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While visiting the Villa d'Este in 1913, Pierre S. du Pont, the founder of Longwood Gardens, announced, “It would be nice to have something like this at home.” This was a sentiment shared by other wealthy Americans visiting Europe around the same time. American residential landscape design in the late 19th and early 20th centuries—now known as the "Country Place Era"—was driven by these educated and well-traveled individuals who had the desire and means to build elaborate European-style estates at home. Mr. du Pont was developing Longwood Gardens not long after George Washington Vanderbilt II established the sprawling Biltmore Estate; at the same time, William Bowers Bourn II was constructing his country house, Filoli, and John D. Rockefeller was building this hilltop palace, Kykuit.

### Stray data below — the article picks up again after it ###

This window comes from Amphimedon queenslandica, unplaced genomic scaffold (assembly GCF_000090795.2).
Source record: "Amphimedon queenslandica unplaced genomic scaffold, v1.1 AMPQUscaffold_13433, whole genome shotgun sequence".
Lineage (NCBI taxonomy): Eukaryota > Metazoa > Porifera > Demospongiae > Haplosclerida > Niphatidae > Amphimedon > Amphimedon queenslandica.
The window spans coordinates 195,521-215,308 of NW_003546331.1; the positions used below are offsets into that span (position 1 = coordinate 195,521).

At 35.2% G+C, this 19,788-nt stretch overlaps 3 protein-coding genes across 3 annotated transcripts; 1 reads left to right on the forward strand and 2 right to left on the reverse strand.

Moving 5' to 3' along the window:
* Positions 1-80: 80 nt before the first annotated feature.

July 17, 2015
Last Friday, the first of four installments of the Artists & Friends Speakers Series took place with three panelists: Ricardo Rivera, director of Nightscape: A Light and Sound Experience by Klip Collective and founding member of Klip Collective; composer and musician Jon Barthmus of Sun Airway; and composer and musician Justin Geller of Pink Skull. Guests heard the panelists discuss their varied artistic backgrounds, and they also learned about the lengthy collaboration and development process for the sights and sounds that combine to create the Nightscape installations. The minds behind Nightscape are friends who have worked together on several different projects. When Rivera found out that Klip Collective would be working with Longwood Gardens, he knew right away that relying on Barthmus and Pink Skull for Nightscape’s music would perfectly bind together his video installations in different parts of the Gardens.